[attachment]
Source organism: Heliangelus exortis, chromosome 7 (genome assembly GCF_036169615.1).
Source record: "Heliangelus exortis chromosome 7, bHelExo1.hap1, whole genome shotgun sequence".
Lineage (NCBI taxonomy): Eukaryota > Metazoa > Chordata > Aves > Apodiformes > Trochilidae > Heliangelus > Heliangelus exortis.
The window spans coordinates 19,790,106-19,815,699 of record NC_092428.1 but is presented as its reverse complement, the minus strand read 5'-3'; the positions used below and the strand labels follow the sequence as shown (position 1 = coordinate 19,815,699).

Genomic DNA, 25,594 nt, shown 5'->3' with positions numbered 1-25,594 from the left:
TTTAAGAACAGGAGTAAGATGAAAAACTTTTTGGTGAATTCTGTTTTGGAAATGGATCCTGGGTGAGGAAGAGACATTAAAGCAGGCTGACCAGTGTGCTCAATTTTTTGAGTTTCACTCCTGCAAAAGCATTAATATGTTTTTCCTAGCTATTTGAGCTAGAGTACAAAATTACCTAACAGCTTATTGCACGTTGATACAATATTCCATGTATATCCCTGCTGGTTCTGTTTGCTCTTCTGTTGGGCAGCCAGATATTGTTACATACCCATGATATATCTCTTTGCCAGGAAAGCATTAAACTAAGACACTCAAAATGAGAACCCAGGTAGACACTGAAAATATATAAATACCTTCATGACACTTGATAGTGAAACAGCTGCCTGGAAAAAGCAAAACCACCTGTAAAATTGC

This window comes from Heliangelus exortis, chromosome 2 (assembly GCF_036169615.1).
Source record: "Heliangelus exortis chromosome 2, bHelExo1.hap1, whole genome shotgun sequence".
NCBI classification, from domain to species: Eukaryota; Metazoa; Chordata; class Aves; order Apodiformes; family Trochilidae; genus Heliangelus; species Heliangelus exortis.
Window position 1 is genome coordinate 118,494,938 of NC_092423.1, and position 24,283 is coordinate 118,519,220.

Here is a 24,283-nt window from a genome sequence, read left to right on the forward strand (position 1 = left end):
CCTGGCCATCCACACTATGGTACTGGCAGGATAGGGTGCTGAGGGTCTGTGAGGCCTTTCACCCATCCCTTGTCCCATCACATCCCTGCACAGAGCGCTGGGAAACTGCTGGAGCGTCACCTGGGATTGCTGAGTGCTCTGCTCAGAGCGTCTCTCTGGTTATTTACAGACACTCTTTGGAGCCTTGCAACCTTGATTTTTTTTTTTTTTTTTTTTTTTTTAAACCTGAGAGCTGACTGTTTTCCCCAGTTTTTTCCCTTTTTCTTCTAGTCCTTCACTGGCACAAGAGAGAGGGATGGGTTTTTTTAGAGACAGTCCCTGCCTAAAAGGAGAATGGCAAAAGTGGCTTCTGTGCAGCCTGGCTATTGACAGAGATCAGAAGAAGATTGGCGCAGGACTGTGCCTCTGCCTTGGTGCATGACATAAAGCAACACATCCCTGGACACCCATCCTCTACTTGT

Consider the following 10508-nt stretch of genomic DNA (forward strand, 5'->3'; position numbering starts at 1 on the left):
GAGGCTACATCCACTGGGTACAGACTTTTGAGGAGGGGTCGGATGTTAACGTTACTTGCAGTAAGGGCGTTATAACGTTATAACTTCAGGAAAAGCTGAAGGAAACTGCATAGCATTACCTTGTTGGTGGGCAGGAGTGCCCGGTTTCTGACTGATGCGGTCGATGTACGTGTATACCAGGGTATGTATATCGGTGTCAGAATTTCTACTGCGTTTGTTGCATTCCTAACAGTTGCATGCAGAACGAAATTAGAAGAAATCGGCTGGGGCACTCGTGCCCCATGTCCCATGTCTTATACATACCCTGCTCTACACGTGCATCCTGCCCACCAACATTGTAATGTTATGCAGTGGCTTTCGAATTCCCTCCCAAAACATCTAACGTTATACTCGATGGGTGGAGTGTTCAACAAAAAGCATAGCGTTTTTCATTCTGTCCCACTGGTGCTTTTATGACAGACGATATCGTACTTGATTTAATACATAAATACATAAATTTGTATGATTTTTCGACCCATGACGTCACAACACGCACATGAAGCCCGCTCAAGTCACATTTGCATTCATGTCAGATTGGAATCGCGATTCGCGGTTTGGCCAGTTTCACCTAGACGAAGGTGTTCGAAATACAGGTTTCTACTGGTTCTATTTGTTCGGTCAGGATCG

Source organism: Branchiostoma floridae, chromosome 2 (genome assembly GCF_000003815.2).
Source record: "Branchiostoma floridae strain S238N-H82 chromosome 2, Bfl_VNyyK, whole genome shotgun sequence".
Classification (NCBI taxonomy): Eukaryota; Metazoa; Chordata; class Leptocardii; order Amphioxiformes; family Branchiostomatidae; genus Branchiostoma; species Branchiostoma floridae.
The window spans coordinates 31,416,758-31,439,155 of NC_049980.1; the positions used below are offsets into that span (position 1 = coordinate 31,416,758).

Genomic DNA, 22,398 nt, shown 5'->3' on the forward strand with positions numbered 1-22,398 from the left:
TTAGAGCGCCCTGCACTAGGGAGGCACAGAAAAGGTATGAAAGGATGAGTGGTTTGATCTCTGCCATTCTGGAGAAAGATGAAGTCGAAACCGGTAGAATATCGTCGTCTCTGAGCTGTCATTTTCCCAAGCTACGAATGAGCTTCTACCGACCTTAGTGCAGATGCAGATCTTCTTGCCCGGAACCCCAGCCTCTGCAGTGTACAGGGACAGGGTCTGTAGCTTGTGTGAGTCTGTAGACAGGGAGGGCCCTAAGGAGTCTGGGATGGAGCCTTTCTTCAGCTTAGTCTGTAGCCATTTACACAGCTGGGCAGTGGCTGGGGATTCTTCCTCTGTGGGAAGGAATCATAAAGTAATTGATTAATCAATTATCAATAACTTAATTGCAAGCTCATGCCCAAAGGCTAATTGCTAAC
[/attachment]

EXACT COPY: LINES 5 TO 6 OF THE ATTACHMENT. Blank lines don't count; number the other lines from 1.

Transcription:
Genomic DNA, 25,594 nt, shown 5'->3' with positions numbered 1-25,594 from the left:
TTTAAGAACAGGAGTAAGATGAAAAACTTTTTGGTGAATTCTGTTTTGGAAATGGATCCTGGGTGAGGAAGAGACATTAAAGCAGGCTGACCAGTGTGCTCAATTTTTTGAGTTTCACTCCTGCAAAAGCATTAATATGTTTTTCCTAGCTATTTGAGCTAGAGTACAAAATTACCTAACAGCTTATTGCACGTTGATACAATATTCCATGTATATCCCTGCTGGTTCTGTTTGCTCTTCTGTTGGGCAGCCAGATATTGTTACATACCCATGATATATCTCTTTGCCAGGAAAGCATTAAACTAAGACACTCAAAATGAGAACCCAGGTAGACACTGAAAATATATAAATACCTTCATGACACTTGATAGTGAAACAGCTGCCTGGAAAAAGCAAAACCACCTGTAAAATTGC